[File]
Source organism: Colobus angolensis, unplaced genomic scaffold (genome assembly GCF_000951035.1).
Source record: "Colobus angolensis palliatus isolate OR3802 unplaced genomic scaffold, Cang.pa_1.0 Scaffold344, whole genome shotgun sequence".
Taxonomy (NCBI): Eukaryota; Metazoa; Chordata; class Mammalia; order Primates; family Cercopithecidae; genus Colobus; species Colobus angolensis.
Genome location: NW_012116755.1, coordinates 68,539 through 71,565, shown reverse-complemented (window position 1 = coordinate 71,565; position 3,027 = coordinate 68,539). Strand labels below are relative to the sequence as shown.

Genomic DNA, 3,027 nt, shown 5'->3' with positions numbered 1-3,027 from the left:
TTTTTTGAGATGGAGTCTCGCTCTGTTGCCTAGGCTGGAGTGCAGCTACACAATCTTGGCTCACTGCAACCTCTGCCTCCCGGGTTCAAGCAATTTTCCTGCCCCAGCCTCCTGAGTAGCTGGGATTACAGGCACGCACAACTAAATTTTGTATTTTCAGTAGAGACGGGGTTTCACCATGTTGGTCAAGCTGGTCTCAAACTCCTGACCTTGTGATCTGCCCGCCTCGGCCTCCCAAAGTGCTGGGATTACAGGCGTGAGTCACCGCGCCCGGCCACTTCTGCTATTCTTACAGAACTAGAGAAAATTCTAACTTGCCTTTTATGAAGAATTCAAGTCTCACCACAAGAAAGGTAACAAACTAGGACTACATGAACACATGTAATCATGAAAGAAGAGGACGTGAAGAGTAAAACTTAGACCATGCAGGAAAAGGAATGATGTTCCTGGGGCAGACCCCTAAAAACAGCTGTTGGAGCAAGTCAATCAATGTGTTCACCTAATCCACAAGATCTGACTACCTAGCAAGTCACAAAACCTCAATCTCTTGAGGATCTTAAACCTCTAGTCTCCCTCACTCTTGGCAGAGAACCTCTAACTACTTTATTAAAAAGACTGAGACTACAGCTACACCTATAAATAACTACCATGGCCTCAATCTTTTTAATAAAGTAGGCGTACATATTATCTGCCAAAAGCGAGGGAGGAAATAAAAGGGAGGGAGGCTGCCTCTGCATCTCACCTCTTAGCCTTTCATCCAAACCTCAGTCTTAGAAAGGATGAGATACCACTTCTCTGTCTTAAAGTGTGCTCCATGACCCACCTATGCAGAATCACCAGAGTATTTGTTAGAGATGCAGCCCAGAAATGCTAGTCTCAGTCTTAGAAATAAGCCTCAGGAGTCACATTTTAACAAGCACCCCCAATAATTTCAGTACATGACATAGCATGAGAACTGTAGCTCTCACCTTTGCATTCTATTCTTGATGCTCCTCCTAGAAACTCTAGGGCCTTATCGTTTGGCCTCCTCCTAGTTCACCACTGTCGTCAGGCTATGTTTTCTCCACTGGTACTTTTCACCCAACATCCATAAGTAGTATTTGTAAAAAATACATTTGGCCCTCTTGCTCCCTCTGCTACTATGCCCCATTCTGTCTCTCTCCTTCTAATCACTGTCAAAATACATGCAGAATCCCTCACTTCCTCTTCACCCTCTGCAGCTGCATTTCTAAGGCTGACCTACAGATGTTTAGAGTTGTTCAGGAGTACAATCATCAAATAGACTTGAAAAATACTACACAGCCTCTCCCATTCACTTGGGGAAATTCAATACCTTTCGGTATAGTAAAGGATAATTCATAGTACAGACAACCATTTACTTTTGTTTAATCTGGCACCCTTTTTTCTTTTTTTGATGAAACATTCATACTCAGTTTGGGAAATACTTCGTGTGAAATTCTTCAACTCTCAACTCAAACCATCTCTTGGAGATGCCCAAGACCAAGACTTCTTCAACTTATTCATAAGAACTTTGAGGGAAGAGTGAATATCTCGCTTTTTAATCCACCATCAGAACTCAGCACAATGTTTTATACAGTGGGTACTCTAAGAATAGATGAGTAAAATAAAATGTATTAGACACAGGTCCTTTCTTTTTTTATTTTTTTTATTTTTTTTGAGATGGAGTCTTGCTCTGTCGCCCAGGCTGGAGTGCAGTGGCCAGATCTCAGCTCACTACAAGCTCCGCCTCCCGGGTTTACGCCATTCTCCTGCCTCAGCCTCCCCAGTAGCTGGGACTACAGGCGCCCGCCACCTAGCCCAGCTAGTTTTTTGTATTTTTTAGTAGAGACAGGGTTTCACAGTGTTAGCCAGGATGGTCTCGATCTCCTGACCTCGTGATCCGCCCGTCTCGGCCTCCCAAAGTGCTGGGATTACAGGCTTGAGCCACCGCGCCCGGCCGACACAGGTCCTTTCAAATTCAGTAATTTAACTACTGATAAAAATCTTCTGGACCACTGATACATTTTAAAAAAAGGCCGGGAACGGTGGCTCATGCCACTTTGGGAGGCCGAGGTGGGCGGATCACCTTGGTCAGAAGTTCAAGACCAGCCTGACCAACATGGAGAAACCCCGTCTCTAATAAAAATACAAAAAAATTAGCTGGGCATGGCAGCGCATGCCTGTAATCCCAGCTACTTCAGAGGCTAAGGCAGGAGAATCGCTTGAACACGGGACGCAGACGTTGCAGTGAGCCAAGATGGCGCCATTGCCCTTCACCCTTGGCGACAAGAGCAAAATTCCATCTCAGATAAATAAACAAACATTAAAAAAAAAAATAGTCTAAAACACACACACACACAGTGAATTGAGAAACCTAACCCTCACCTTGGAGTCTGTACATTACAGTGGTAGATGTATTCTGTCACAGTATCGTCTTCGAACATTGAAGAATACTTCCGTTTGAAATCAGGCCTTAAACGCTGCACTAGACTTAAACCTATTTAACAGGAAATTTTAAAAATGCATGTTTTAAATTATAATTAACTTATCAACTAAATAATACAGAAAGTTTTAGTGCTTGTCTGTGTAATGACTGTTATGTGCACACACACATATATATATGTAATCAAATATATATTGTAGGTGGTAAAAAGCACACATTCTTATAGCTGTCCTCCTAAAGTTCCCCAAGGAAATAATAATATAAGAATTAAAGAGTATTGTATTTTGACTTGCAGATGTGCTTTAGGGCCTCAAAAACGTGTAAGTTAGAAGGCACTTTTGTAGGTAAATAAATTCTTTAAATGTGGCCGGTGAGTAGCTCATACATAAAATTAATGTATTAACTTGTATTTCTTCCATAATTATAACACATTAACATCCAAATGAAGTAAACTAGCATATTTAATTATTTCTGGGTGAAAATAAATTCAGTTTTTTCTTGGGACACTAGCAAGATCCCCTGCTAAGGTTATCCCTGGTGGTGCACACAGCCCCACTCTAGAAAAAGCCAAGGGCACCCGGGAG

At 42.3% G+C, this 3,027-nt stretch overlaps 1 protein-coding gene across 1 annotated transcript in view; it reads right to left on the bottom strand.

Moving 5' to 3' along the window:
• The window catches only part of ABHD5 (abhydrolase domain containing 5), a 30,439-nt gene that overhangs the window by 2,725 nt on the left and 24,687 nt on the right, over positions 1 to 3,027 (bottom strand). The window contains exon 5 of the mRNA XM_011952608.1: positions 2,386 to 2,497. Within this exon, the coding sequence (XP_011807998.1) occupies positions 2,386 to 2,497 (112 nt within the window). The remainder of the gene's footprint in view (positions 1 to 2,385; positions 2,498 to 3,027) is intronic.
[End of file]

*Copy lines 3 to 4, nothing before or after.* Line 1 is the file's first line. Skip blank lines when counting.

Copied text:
Taxonomy (NCBI): Eukaryota; Metazoa; Chordata; class Mammalia; order Primates; family Cercopithecidae; genus Colobus; species Colobus angolensis.
Genome location: NW_012116755.1, coordinates 68,539 through 71,565, shown reverse-complemented (window position 1 = coordinate 71,565; position 3,027 = coordinate 68,539). Strand labels below are relative to the sequence as shown.